Then came the financial panic of 1857, a time of trouble for individual people, for many businesses and for railroads. A number of railroads were unable to survive, among them the Milwaukee & Mississippi and the La Crosse & Milwaukee.

This was true even though the M&M, by 1858, was rather a substantial operation for the era, with more than 260 miles of track, 43 locomotives, 46 units of passenger equipment (including baggage and express cars) and more than 550 freight cars. Even so, it was weak financially, going bankrupt in 1860.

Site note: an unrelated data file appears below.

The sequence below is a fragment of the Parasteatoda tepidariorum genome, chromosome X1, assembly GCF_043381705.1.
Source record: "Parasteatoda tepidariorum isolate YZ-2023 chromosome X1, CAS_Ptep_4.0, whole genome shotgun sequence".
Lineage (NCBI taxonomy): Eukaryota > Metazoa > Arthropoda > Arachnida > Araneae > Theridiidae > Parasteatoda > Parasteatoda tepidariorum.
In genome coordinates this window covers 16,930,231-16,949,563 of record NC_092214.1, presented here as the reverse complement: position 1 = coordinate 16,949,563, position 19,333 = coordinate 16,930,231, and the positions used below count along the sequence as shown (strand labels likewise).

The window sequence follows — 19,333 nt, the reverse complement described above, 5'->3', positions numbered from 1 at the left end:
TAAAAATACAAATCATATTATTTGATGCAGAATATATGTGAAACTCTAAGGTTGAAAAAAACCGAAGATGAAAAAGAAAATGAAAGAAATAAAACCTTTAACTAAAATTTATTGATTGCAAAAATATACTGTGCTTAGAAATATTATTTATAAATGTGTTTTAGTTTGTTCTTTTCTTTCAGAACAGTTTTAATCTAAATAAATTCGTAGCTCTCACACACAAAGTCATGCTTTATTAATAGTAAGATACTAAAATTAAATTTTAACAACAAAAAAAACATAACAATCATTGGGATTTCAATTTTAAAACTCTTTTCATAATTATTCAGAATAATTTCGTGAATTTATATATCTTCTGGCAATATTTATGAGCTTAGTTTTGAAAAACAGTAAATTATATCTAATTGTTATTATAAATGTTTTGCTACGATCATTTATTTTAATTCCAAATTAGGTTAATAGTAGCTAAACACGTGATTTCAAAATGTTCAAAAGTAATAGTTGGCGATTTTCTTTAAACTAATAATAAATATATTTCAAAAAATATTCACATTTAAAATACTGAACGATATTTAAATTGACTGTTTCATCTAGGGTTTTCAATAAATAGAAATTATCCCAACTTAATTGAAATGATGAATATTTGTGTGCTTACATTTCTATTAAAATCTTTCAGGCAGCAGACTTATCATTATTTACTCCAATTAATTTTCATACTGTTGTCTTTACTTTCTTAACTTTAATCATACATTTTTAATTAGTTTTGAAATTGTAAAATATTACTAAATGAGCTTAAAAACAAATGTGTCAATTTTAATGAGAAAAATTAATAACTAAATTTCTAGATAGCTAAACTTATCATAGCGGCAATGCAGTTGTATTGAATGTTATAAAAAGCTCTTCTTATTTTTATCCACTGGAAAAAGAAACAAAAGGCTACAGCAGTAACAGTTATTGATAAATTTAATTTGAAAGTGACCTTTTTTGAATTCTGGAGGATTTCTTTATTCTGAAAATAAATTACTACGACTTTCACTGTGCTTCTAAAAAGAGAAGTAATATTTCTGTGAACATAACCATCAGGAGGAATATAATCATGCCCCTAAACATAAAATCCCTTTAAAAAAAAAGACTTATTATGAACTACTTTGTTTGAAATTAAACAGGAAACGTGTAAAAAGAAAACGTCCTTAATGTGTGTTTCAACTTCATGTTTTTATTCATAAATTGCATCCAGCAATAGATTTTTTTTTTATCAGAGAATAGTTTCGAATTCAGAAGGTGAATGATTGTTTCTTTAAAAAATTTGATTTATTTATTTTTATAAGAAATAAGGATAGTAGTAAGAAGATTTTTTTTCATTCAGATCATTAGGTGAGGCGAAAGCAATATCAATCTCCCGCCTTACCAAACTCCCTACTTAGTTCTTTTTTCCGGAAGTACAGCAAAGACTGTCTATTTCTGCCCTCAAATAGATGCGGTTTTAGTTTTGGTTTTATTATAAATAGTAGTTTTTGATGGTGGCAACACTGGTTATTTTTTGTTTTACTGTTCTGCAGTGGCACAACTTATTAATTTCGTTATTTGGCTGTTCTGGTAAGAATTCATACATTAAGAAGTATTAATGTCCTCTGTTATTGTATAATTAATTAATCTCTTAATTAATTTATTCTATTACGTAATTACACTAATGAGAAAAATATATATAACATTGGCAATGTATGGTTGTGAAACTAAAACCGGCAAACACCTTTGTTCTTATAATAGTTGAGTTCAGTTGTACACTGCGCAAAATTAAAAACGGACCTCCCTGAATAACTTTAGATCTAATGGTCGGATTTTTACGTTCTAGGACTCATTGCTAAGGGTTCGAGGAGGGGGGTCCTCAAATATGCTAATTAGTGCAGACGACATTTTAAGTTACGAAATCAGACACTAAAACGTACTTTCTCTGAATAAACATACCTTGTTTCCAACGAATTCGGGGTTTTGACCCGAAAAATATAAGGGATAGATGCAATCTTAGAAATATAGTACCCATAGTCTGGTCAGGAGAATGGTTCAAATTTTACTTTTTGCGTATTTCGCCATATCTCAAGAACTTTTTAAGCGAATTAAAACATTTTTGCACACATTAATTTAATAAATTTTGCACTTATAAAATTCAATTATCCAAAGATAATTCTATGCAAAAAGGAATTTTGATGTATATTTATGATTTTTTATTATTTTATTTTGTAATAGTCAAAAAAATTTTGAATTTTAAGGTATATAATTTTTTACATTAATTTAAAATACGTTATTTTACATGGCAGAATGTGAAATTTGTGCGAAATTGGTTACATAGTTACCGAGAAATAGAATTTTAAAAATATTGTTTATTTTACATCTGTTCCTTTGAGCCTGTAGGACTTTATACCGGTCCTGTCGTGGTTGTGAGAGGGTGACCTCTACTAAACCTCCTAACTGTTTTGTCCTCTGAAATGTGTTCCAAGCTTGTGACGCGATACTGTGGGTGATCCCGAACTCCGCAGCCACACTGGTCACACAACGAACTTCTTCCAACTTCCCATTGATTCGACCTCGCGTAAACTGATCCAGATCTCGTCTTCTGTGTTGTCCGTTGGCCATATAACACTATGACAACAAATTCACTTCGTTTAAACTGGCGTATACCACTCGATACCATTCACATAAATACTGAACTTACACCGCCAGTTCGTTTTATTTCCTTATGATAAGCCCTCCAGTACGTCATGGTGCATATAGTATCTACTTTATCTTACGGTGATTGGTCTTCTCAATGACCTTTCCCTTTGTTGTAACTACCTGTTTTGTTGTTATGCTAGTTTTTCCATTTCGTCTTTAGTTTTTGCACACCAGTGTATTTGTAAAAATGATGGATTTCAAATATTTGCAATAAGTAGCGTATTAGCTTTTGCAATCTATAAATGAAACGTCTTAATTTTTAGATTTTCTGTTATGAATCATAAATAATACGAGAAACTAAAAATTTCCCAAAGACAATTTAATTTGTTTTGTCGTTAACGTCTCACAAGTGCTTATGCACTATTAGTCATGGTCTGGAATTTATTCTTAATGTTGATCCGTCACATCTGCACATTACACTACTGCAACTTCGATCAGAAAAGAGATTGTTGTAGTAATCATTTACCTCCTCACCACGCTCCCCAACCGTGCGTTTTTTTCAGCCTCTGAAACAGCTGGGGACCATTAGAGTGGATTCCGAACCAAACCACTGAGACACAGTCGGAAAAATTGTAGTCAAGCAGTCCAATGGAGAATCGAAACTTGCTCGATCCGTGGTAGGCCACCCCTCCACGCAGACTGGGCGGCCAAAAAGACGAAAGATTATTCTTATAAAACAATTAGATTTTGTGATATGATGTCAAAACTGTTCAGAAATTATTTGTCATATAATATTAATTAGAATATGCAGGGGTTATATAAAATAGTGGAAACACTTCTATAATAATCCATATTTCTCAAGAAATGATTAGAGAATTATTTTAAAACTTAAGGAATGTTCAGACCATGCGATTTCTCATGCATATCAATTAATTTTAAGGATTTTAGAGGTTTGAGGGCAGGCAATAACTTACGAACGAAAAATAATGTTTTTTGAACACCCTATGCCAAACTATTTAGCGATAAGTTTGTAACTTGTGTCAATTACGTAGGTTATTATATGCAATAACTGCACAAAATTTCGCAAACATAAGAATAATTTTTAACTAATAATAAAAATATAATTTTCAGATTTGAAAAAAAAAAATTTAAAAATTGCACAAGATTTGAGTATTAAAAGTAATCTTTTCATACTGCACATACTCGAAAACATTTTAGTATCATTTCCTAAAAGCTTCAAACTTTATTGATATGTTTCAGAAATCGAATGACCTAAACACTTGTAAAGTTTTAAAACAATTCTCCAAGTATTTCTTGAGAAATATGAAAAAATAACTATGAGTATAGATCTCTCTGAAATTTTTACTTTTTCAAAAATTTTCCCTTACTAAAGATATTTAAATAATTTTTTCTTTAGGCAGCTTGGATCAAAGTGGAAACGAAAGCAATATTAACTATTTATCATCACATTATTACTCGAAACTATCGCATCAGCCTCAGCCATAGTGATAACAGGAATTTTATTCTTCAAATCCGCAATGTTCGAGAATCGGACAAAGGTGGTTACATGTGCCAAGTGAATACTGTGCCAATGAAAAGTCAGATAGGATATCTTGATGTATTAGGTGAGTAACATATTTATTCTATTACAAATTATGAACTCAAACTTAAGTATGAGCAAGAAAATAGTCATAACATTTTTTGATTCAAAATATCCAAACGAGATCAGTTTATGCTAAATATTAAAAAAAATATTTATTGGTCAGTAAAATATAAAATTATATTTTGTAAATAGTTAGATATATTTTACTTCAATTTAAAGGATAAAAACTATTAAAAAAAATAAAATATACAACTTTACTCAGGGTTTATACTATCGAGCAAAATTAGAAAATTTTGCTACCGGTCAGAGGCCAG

The La Crosse & Milwaukee defaulted on its obligations in 1858 and 1859, also going bankrupt.

On January 18, 1861, the Milwaukee & Mississippi was offered for sale, with debt of close to $6 million, in addition to which capital stock amounted to about $3.5 million. Three days later the company was acquired for $7.5 million and reorganized as the Milwaukee & Prairie du Chien Railway Company.

The La Crosse & Milwaukee, which had been going through complicated legal maneuvers and problems, lost Byron Kilbourn through resignation in late 1857. After some litigation that lasted for several years, the La Crosse was sold on May 5, 1863, to the newly formed Milwaukee & St. Paul Railway Company.



The Financial Panic of 1857...



...the first




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